Applicants should not delay in providing their evidence of English language ability. The department will not delay finalising applications where English language test results have not been provided at time of application. Applicants will have 28 days from the date of application to provide their English language results if they did not provide them at time of application. At this point in time, if evidence has not been provided the application will be refused.

  

Looks familiar? Yes it's the same information on the current form.

 

The High Court action involving Mr.Berenguel challenging the Minister's decision was an embarrassment to DIAC, for not only did they lose and taxpayers had to foot the bill, it also forced them to depart from their intention of forcing people to have IELTS results before they apply. They produced this information above in April 2010 under pressure they should publicly admit thier defeat and inform international students.

  

We covered this issue in our newsletter on the 16th April 2010;

  

  

IMPORTANT!!!!!!!

 

The Current Definition of Competent English 

 

The current definition of Competent English is defined as follows;

 

If a person applies for a General Skilled Migration visa, the person has competent English if the person:

 

a) Satifies the Minister that:

 

   

i) the person undertook a language test, specified by the Minister in an instrument in writing for this subparagraph; and

 

   ii) the test was conducted in the 2 years immediately before the day on which the application was made; and

 

   iii) the person achieved a score specified in the instrument; or

 

b) satisfies the Minister that the person holds a passport of a type specified by the Minister in an instrument in writing for this paragraph.

  

The new definitions of Proficient and Superior English have the same issue as in part ii, that is the results must be there before you lodge and in a test not more than 2 years old.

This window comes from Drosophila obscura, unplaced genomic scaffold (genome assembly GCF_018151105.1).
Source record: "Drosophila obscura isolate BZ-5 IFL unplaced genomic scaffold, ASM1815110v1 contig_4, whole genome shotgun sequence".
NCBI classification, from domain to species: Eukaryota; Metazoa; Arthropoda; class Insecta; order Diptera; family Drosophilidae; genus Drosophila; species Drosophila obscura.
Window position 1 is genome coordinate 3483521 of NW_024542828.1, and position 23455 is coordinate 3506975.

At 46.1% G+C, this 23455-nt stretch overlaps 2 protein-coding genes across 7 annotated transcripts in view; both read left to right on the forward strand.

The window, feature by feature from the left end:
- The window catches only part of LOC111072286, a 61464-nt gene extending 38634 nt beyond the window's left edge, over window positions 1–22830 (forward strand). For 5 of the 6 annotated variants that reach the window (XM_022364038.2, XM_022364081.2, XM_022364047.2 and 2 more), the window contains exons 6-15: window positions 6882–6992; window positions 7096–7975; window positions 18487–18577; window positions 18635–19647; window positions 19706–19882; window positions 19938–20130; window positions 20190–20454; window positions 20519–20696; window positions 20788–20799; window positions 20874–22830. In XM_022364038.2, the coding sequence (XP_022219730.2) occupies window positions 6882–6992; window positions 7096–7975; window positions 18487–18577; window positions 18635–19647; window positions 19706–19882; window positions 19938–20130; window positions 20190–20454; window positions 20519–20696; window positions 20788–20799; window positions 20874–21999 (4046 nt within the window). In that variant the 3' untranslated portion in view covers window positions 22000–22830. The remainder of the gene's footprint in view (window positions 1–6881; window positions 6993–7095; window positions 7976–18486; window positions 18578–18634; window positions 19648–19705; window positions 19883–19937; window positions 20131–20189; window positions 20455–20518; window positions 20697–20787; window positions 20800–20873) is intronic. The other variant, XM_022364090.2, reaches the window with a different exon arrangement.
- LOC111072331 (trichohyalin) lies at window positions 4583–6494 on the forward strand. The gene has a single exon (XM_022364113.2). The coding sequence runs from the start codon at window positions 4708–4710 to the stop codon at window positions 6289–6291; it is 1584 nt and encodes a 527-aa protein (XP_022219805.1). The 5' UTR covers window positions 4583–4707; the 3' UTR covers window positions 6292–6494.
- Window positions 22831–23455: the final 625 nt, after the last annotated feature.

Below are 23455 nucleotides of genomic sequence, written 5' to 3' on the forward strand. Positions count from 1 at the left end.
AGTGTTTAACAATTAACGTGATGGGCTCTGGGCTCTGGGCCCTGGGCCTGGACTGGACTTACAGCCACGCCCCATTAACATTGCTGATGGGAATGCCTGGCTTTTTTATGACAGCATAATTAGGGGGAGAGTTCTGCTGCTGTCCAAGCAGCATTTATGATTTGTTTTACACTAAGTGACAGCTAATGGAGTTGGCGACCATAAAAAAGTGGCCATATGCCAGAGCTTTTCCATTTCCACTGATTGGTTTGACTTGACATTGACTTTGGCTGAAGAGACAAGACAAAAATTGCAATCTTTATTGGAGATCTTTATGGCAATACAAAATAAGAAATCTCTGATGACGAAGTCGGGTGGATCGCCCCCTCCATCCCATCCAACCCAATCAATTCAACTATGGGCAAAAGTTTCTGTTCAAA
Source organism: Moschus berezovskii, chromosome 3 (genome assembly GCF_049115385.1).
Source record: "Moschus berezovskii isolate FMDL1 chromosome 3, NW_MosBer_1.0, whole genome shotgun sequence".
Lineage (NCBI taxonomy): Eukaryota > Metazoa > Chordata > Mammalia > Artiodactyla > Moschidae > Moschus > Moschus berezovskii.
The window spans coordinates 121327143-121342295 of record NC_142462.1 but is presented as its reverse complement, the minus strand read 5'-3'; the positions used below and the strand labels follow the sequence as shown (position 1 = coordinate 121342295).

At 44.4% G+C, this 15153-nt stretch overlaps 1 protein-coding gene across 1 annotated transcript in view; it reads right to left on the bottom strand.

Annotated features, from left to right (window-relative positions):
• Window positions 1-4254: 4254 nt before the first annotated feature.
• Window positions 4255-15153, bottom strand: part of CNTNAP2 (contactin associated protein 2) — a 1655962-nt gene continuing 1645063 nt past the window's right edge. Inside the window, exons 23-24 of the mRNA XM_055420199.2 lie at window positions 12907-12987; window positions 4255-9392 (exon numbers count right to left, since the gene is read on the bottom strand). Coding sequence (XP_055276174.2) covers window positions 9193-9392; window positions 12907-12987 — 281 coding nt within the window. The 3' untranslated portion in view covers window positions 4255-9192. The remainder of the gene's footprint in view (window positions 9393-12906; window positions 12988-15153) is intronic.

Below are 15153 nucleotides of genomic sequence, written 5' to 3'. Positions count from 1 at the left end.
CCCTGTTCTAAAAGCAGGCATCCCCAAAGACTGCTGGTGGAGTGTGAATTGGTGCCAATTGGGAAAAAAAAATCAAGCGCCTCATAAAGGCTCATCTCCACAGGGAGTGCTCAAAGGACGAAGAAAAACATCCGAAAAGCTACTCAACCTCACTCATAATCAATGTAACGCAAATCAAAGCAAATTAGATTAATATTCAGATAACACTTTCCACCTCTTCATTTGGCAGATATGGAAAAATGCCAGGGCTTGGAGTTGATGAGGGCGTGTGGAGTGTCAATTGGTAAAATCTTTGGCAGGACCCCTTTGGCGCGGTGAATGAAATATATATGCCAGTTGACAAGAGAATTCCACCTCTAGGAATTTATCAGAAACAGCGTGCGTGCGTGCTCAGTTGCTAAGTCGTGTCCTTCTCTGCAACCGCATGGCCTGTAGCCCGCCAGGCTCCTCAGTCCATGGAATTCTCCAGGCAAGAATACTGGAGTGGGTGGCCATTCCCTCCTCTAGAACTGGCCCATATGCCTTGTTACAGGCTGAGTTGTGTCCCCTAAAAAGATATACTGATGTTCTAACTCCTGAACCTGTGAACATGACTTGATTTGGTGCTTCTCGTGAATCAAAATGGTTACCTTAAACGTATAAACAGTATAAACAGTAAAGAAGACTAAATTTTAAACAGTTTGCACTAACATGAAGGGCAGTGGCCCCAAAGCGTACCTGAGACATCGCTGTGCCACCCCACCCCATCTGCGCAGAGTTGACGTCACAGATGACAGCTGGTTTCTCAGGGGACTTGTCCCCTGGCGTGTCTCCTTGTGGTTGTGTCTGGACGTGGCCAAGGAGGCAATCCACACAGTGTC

It is very likely, despite our best efforts in sending out these newsletters, many students may not be aware that on the 1st July 2011 the law was amended to ensure applicants for GSM visas met the minimum English Language requirement,


Competent,

 

The case forced DIAC to accept an IELTS result right up until the time the DIAC case officer was assigned to the file. This also meant applicants were allowed to lodged their applications without the IELTS result if they had to. DIAC has moved to correct thier mistake by introducing the new laws relating to English ability.

  

However the real issue is that the current Form 1276 is now grossly incorrect and will result in students still lodging their GSM applications without the required IELTS level they need. They will believe, as the form states, you have until the time of decision to provide evidence that you have competent English. 

 

Is DIAC going to refund application fees to those students who use this form in good faith? No. Is DIAC going to compensate international students for their course fees and living expenses when they learn they have been rejected for permanent residency? No.

 

Sadly this story of DIAC's incompetence is not going to reach the national newspapers. However I am sure that if the public did know they would be appalled as we are.

 

On a second issue, one which would not reach the public eye but does reach DIAC case officers, The Procedural Advice Manual (PAM) has a glaring fault in its instructions to case officers. This advice was discovered in the new PAM policy on the new points test Schedule 6C and is reproduced below;

 

14 Changing the nominated occupation 

 

An applicant cannot change their nominated skilled occupation.

 

For their application to be valid, all main applicants for a GSM visa are required to nominate a skilled occupation. Applicants for an offshore GSM visa must also satisfy a Schedule 2 time of application criterion that their skills have been assessed as suitable for that nominated occupation.

Onshore GSM visa applicants must have applied for a skills assessment in their nominated skilled occupation at the time of application and have a suitable assessment by the time of decision.